Weaving wonderwomen of Awamaki [Interview]

A Responsible Travel Q&A with Laura Bennett, Programs Director for Awamaki, an NGO that works with traditional weavers in the Ollantaytambo community.
A volunteer learning how to hand spin yarn. Photo by Awamaki
A volunteer learning how to hand spin yarn. Photo by Awamaki

Laura Bennett is the Programs Director for Awamaki, a non-governmental organization (NGO) based in Ollantaytambo,  a small town in Peru’s Sacred Valley, best known for housing the railway station you’re sure to pass through on a trip to Machu Picchu. We caught up with Laura to glean some of her insights about the organization and to learn how you can get involved.

LAFL: Firstly, how would you introduce Awamaki to people unfamiliar with the organization?

Laura: Awamaki is a Peruvian-American non-profit organization working in and around Ollantaytambo. We run three programs in women’s fair trade artisan cooperatives, sustainable tourism, and community capacity-building, and we believe in using a social enterprise model to achieve our goals.

At the heart of Awamaki is our work with five women’s artisan cooperatives, providing them with skills-based trainings and most importantly, connecting them to global markets, enabling them to earn an income to invest in their families and transform their communities. The women in these five cooperatives make all the woven and knitted products such as hats, gloves, scarves, baby booties and legwarmers that we sell in our fair trade store in Ollantaytambo as well as to a number of international clients. We sell woven textiles straight from the loom, and we also sell fashionable products that feature the textiles, for example shoulder bags, purses, and iPod cases.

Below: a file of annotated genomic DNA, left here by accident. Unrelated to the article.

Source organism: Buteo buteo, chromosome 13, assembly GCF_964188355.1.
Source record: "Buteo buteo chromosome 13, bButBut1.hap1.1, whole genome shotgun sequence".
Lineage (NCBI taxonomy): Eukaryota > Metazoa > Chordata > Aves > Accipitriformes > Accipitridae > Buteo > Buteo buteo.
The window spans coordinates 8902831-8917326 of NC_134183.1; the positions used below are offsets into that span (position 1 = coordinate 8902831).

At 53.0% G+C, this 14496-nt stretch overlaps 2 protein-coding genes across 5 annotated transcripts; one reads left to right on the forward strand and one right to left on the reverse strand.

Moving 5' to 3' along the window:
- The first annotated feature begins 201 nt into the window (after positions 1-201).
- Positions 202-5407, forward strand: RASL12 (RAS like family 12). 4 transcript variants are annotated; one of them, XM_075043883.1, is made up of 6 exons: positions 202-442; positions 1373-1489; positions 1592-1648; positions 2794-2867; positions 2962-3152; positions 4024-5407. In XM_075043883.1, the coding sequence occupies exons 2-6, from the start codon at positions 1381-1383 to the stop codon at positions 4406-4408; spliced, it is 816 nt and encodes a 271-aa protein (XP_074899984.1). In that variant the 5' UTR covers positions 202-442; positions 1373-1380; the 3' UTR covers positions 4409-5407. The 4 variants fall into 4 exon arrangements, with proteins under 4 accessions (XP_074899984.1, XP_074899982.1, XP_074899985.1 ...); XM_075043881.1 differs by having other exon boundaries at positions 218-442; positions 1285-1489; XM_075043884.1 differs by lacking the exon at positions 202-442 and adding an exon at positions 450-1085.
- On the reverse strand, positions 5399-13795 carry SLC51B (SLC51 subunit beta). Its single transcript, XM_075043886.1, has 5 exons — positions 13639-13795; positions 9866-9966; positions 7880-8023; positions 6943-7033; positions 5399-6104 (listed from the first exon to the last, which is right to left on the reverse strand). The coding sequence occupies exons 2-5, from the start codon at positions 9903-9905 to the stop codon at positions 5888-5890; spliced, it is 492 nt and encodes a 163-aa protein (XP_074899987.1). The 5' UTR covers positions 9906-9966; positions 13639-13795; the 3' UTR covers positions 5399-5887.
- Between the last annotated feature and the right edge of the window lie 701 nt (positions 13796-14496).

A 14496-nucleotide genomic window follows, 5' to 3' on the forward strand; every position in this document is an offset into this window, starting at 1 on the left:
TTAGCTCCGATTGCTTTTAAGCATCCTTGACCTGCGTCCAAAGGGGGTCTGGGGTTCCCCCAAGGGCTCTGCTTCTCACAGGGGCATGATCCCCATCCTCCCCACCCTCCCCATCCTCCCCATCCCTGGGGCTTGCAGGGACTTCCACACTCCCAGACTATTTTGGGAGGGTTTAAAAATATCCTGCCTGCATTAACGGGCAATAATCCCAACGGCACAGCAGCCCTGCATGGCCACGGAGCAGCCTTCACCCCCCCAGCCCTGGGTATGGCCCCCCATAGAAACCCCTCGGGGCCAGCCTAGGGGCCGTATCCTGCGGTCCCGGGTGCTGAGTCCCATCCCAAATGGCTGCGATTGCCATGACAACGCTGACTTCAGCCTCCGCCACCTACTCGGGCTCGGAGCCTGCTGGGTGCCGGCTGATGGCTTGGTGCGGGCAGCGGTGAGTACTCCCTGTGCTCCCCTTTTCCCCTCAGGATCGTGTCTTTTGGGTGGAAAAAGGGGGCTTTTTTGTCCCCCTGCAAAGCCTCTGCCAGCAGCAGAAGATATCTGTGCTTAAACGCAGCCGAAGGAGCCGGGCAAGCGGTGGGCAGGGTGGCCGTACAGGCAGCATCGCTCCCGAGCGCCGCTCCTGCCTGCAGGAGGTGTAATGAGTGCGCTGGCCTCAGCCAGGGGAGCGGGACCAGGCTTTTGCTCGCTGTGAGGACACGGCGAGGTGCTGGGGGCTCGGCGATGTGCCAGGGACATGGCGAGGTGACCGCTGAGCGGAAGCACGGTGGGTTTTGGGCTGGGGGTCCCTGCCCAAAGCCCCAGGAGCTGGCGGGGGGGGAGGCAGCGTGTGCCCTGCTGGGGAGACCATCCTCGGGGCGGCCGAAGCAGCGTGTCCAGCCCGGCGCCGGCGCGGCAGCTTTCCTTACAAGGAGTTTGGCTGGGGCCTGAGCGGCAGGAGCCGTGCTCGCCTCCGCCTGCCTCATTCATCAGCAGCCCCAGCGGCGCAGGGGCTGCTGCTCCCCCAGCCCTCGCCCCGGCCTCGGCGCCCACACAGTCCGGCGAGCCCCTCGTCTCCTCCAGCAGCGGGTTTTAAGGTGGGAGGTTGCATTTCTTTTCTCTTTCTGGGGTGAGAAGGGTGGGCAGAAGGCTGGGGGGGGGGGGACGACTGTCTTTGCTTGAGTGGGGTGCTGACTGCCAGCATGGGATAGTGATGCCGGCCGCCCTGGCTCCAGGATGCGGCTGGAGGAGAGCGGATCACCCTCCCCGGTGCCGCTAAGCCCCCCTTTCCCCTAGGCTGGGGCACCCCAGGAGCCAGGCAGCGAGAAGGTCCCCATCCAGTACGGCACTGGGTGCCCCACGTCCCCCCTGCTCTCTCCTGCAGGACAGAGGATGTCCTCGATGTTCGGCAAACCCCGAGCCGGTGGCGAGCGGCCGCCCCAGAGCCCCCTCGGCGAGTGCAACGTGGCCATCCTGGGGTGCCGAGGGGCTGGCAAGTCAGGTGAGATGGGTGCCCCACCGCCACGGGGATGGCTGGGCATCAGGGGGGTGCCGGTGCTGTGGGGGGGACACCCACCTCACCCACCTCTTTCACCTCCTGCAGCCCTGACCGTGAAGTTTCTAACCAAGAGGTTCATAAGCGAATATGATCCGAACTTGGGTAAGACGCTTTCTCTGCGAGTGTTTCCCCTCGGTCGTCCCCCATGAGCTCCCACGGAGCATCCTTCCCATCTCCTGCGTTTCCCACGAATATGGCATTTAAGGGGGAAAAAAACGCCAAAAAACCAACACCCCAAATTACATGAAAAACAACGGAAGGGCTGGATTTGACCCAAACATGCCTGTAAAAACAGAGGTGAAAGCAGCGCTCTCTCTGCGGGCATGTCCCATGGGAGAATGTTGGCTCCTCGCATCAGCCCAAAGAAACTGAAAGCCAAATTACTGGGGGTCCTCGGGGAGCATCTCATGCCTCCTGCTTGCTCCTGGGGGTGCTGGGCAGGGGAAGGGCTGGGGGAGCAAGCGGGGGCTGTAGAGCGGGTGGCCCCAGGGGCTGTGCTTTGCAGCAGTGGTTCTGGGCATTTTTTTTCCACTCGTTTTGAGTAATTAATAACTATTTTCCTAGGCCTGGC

Our sustainable tourism program grew out people’s desire to see where the beautiful textiles of Peru are made, who makes them, and how. We offer a variety of tours out to local communities and in Ollantaytambo itself, we run workshops and have a small Language Centre, where visitors can take lessons in Spanish or Quechua.